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Coal Mine
Coal
Coal
mining is the process of extracting coal from the ground. Coal
Coal
is valued for its energy content, and, since the 1880s, has been widely used to generate electricity. Steel
Steel
and cement industries use coal as a fuel for extraction of iron from iron ore and for cement production. In the United Kingdom and South Africa, a coal mine and its structures are a colliery, a coal mine a pit, and the above-ground structures the pit head. In Australia, "colliery" generally refers to an underground coal mine. In the United States, "colliery" has been used to describe a coal mine operation but nowadays the word is not commonly used. Coal
Coal
mining has had many developments over the recent years, from the early days of men tunnelling, digging and manually extracting the coal on carts, to large open cut and long wall mines
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Coalmine (song)
"Coalmine'" is a song written by Roxie Dean, Ron Harbin and Richie McDonald, and recorded by American country music artist Sara Evans. It was released in April 2006 as the third single from her album Real Fine Place.Contents1 Content 2 Chart performance 3 References 4 External linksContent[edit] "Coalmine" is an uptempo fiddle-driven song about a woman who loves her man, a coal miner, and wants him to love her until he returns to work again. Despite Evans coming off two Top 10 hits on the country charts, "Coalmine" met resistance with country radio due to the timing of its release following a deadly explosion at Sago Mine, West Virginia
West Virginia
a few months earlier
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Power Shovel
A power shovel (also stripping shovel or front shovel or electric mining shovel or Electric Rope Shovel
Shovel
[2]) is a bucket-equipped machine, usually electrically powered, used for digging and loading earth or fragmented rock and for mineral extraction.[3] Power Shovels are a type of rope/cable excavator, where the digging arm is controlled and powered by winches and steel ropes, rather than hydraulics like in the more common hydraulic excavators.P&H 4100 XPB cable loading shovel.Contents1 Design 2 Use 3 Operation 4 Gian
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Colombia
Coordinates: 4°N 72°W / 4°N 72°W / 4; -72 Republic
Republic
of Colombia República de Colombia  (Spanish)FlagCoat of armsMotto: "Libertad y Orden" (Spanish) "Freedom and Order"Anthem: ¡Oh, Gloria Inmarcesible!  (Spanish) O unfading glory!Location of  Colombia  (dark green) in South America  (grey)Capital and largest city Bogotá 4°35′N 74°4′W / 4.583°N 74.067°W / 4.583; -74.067Official languages SpanishaRecognized regional languages 68 ethnic languages and dialects
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Open Cut
Open-pit, open-cast or open cut mining is a surface mining technique of extracting rock or minerals from the earth by their removal from an open pit or borrow. This form of mining differs from extractive methods that require tunneling into the earth, such as long wall mining. Open-pit mines are used when deposits of commercially useful ore or rocks are found near the surface; that is, where the overburden (surface material covering the valuable deposit) is relatively thin or the material of interest is structurally unsuitable for tunnelling (as would be the case for sand, cinder, and gravel)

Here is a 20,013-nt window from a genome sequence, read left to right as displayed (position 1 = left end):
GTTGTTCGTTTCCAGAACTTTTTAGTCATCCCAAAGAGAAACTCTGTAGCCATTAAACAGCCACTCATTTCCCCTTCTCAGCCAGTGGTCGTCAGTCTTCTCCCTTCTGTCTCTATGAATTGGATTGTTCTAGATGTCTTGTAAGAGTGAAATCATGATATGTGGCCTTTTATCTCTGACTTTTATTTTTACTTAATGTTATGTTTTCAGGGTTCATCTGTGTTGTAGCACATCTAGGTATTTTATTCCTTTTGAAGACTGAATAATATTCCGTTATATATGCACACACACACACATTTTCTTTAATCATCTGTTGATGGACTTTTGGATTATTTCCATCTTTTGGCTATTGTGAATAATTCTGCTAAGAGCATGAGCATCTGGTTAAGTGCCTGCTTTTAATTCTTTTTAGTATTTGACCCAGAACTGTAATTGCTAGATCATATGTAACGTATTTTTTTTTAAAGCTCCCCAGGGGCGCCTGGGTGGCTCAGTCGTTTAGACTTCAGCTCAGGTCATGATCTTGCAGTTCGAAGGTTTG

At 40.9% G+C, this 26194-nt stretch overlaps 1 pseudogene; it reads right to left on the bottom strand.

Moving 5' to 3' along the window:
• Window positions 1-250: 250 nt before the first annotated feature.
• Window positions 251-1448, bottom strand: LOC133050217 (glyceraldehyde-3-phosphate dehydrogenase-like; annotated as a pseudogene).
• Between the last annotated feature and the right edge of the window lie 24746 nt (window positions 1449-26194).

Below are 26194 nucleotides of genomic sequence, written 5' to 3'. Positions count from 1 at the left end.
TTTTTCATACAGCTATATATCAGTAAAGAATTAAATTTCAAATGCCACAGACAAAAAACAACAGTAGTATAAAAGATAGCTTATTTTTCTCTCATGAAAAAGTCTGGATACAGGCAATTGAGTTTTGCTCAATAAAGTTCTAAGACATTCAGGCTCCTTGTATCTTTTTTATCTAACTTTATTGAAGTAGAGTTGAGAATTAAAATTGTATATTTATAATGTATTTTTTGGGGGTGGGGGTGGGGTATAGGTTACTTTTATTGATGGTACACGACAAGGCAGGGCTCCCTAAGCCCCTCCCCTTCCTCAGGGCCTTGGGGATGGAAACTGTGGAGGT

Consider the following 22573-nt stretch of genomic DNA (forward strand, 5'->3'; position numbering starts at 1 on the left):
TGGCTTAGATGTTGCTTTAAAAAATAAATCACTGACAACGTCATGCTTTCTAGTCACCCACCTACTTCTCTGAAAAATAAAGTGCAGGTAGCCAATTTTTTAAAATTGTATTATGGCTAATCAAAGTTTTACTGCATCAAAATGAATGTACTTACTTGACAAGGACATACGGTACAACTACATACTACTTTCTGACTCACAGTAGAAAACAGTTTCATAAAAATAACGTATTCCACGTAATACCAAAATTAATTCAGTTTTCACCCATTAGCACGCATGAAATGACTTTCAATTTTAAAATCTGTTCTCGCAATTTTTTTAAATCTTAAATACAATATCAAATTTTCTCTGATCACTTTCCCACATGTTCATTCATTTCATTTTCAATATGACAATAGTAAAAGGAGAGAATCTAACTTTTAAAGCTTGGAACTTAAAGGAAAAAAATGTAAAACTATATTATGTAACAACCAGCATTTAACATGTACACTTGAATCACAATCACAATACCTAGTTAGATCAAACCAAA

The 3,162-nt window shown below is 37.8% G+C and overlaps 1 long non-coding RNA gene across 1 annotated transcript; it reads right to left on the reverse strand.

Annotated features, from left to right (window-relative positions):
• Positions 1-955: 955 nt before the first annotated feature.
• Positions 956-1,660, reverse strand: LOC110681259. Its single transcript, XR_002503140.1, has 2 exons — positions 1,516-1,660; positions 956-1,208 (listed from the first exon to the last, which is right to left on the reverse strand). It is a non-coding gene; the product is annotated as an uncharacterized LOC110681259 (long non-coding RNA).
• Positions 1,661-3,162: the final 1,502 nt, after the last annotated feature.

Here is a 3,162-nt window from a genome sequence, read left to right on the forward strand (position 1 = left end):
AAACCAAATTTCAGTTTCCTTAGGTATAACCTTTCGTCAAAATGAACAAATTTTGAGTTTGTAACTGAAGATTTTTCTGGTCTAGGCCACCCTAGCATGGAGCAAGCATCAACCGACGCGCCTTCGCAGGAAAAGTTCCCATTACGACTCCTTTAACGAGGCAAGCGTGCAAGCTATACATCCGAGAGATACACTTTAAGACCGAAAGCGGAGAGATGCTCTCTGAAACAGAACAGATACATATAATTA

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Stratum
In geology and related fields, a stratum (plural: strata) is a layer of sedimentary rock or soil, or igneous rock that were formed at the Earth's surface[1], with internally consistent characteristics that distinguish it from other layers. The "stratum" is the fundamental unit in a stratigraphic column and forms the basis of the study of stratigraphy.Contents1 Characteristics 2 Naming 3 Gallery 4 See also 5 References 6 External linksCharacteristics[edit]The Permian
Permian
through Jurassic
Jurassic
strata in the Colorado Plateau
Colorado Plateau
area of southeastern Utah
Utah
demonstrates the principles of stratigraphy. These strata make up much of the famous prominent rock formations in widely spaced protected areas such as Capitol Reef National Park
Capitol Reef National Park
and Canyonlands National Park
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Bituminous Coal
Bituminous coal
Bituminous coal
or black coal is a relatively soft coal containing a tarlike substance called bitumen or asphalt. It is of higher quality than lignite coal but of poorer quality than anthracite. Formation is usually the result of high pressure being exerted on lignite. Its coloration can be black or sometimes dark brown; often there are well-defined bands of bright and dull material within the seams. These distinctive sequences, which are classified according to either "dull, bright-banded" or "bright, dull-banded", is how bituminous coals are stratigraphically identified. Bituminous coal
Bituminous coal
is an organic sedimentary rock formed by diagenetic and sub metamorphic compression of peat bog material. Its primary constituents are macerals: vitrinite, and liptinite
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Open Cast Mining
Open-pit, open-cast or open cut mining is a surface mining technique of extracting rock or minerals from the earth by their removal from an open pit or borrow. This form of mining differs from extractive methods that require tunneling into the earth, such as long wall mining. Open-pit mines are used when deposits of commercially useful ore or rocks are found near the surface; that is, where the overburden (surface material covering the valuable deposit) is relatively thin or the material of interest is structurally unsuitable for tunnelling (as would be the case for sand, cinder, and gravel)
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Thermal Coal
Coal
Coal